# Find closest point, subject to linear inequality constraints

Given a point $p\in \mathcal{R}^2$, I want to compute the closest point $x \in \mathcal{R}^2$, subject to linear inequality constraints $Ax \leq b$. That is,

$$\begin{array}{ll} \text{minimize} & \|x-p\|_2\\ \text{subject to} & A x \leq b\end{array}$$

I believe that this can be done with an off-the-shelf quadratic programming solver, but I'm wondering if there is a more efficient algorithm specialized to two variables ($x \in \mathcal{R}^2$) and Euclidean distance ($\min \|x - p\|$).

I think that this question is a bit different than this one because I don't have a direct representation of the feasible region as a list of vertices.

• How many rows does $A$ have? Jul 2, 2016 at 11:51
• @Rodrigo $A$ can have an arbitrary number of rows. Jul 2, 2016 at 14:39
• @BmoreDaniel Have you heard of cvxgen.com? Solving quadratic programs really fast is what it does. Jul 3, 2016 at 0:57
• @RodrigodeAzevedo Thanks for the pointer. I did not know about cvxgen. I've requested a license, so I'll post here once I find out what code it produces for this problem. Jul 3, 2016 at 2:01
• There's nothing particularly unique about the algorithm in cvxgen. What makes it fast is that it unrolls the loops in the various linear algebra routines. Jul 4, 2016 at 3:57

This can be done in $O(N log(N))$ time, where $N$ is the number of rows in $A$.

The matrix inequality $Ax \leq b$ is equivalent to half-plane inequalities: $(a_i, x) \leq b_i, i = 1, \ldots, N$. We can obtain the vertices of polygon that is the intersection of these half-planes by the following procedure:

1. Transform lines $\{(a_i, x) = b_i\} \mapsto d_i$ using duality transformation: $\delta(\{a x + b y = 1\}) = (a, b)$.

2. Construct the convex hull of $d_i$ using one of known algorithms.

3. Map the vertices and sides of the obtained convex hull back to the primal space: $\delta((a, b)) = \{a x + b y = 1\}$, $\delta(\{a x + b y = 1\}) = (a, b)$ and obtain the polygon $C_1 C_2 \ldots C_N$ which is this the intersection of initial half-planes.

4. Now you know all the vertices of the polygon and can apply the above cited methods to your problem.

I'm not quite sure that this is the best solution, though.

If your task is repeatable, i.e. you have to repeat the problem for different $p$'s many times, you can construct the dynamic convex hull and find the distance in $O(log(N))$ for each query.

• I didn't know what the duality transformation was, so for anyone else in that position, I found the description within this article to be useful. Jul 8, 2016 at 20:53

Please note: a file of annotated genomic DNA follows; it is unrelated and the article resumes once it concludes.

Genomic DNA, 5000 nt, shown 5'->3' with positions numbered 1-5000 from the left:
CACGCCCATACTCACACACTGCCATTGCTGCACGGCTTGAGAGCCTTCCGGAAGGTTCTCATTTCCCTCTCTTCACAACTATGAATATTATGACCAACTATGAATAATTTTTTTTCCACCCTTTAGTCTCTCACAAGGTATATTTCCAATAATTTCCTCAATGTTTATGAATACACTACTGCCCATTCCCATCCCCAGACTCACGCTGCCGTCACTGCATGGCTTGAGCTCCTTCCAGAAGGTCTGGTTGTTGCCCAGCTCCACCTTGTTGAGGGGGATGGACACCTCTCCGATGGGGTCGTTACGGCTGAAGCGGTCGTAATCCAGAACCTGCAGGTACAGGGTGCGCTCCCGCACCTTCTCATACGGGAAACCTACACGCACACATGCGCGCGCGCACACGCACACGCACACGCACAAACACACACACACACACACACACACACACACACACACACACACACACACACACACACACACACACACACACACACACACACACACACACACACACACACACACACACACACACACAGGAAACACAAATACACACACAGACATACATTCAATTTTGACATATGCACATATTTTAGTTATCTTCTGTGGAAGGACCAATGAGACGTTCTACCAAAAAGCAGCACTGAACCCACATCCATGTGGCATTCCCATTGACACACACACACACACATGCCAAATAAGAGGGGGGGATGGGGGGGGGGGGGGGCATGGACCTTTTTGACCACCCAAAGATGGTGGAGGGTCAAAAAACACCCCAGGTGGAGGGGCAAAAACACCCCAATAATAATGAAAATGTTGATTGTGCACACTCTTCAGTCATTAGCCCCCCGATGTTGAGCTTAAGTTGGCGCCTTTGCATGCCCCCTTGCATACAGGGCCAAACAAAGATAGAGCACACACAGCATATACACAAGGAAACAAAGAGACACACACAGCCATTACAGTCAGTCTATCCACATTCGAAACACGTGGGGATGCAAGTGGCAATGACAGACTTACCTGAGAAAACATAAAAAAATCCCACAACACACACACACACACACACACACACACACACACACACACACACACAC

In 2D the closest point problem reduces to two cases. Either it will be on a vertex or in one of the edges of the polyhedron described by $$Ax \leq b$$. And, of course, min distance will be $$0$$ if $$q$$ is inside this polyhedron. Converting to a vertex representation seems adequate in 2D, it will allow you to use the algorithms from computational geometry.

This problem can be set up as a minimization problem using the calculus of variations and then solved as a linear equation. Basically, you minimize the equation

$$J = \frac{1}{2}\sum_{i=1}^{N} (x_i - p_{i})\cdot(x_i - p_{i}) + \vec{\lambda}^T (A\vec{x} - \vec{b})$$

where $$\vec{x}$$ is the original vector of length $$N$$ and $$\vec{\lambda}$$ is a vector of unknown constants with a length equal to the number of equations in the set $$A\vec{x} = \vec{b}$$ (we will call this length $$M$$).

Once you have written this equation, take the partial derivatives of J with respect to the vectors $$\vec{x}$$ and $$\vec{\lambda}$$, set them equal to $$0$$

$$\begin{bmatrix} \frac{\partial J}{\partial \vec{x}} \\ \frac{\partial J}{\partial \vec{\lambda}} \end{bmatrix} = 0$$

and then solve for $$\vec{x}$$ and $$\vec{\lambda}$$. This should give you a linear equation of the form $$C\vec{y}=\vec{d}$$ where the values for $$C$$, $$\vec{y}$$, and $$\vec{d}$$ are respectively:

$$\begin{bmatrix} {I}_{NxN} & A^T \\ A & {0}_{MxM} \end{bmatrix} \begin{bmatrix} \vec{x} \\ \vec{\lambda} \end{bmatrix} = \begin{bmatrix} \vec{p} \\ \vec{b} \end{bmatrix}$$

$$N$$ = number of variables in $$\vec{x}$$
$$M$$ = number of constraint equations in $$A\vec{x}=\vec{b}$$

$$\vec{y} = C^{-1} \vec{d}$$ , and the first $$N$$ values of $$\vec{y}$$ will be your answer for $$x_i$$ (the remaining $$M$$ values will be the values of $$\vec{\lambda}$$, and are not actually necessary for your solution).

• Please tell me if there are any mistakes in my edit. By the way could you expand on "i dont usually answer these questions"? How come you do now? :) Mar 18, 2021 at 22:26
• I simply rarely see a question on these forums to which I have the answer and nobody else does. But I worked out this one as I was looking it up, and since nobody else had my solution listed... Thank you for helping me out with the edits; your work gave me the clues I needed to figure out how to write the rest of the equations properly (I don't usually use LaTeX either :-) Mar 19, 2021 at 17:40
• Yes! Latex is quite inutitive after like a half an hour! Mar 19, 2021 at 17:54